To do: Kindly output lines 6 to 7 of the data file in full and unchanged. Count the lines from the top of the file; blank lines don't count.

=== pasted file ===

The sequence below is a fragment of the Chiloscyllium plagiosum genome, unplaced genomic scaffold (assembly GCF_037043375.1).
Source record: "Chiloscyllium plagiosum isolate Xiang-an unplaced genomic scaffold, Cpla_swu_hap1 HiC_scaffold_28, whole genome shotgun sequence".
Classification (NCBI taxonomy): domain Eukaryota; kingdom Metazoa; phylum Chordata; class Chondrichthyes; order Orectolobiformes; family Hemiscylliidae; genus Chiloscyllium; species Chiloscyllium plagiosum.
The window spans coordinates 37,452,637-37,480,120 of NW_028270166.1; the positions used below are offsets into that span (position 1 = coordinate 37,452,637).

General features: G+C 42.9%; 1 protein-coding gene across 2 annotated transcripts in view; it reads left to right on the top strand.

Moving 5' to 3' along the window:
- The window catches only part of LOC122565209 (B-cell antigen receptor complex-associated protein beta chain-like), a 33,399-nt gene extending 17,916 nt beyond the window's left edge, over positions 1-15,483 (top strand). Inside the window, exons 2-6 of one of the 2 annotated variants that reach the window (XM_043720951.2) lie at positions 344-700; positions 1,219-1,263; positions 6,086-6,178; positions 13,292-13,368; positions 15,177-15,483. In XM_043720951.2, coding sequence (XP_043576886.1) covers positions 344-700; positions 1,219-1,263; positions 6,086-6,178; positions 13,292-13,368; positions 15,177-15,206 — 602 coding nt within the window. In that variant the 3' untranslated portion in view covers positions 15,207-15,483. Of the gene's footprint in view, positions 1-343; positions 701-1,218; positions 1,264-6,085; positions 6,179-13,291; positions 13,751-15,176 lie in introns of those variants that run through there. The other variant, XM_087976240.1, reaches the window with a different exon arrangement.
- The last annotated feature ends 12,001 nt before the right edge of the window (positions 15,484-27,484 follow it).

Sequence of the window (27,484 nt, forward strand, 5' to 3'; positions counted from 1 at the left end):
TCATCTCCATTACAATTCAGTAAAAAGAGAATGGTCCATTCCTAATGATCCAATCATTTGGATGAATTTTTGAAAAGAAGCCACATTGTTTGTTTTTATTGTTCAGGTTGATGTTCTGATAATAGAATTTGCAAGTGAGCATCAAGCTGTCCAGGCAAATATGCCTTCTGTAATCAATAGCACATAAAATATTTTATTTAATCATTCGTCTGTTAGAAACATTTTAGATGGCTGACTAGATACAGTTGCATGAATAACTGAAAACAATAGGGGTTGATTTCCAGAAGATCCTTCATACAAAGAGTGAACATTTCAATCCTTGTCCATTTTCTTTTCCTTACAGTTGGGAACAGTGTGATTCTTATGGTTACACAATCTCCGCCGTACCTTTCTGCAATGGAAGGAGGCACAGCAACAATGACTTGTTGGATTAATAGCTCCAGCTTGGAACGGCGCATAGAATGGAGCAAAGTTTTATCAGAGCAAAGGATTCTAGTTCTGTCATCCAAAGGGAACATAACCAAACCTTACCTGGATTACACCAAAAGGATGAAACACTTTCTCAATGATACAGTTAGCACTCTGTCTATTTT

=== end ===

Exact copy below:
Moving 5' to 3' along the window:
- The window catches only part of LOC122565209 (B-cell antigen receptor complex-associated protein beta chain-like), a 33,399-nt gene extending 17,916 nt beyond the window's left edge, over positions 1-15,483 (top strand). Inside the window, exons 2-6 of one of the 2 annotated variants that reach the window (XM_043720951.2) lie at positions 344-700; positions 1,219-1,263; positions 6,086-6,178; positions 13,292-13,368; positions 15,177-15,483. In XM_043720951.2, coding sequence (XP_043576886.1) covers positions 344-700; positions 1,219-1,263; positions 6,086-6,178; positions 13,292-13,368; positions 15,177-15,206 — 602 coding nt within the window. In that variant the 3' untranslated portion in view covers positions 15,207-15,483. Of the gene's footprint in view, positions 1-343; positions 701-1,218; positions 1,264-6,085; positions 6,179-13,291; positions 13,751-15,176 lie in introns of those variants that run through there. The other variant, XM_087976240.1, reaches the window with a different exon arrangement.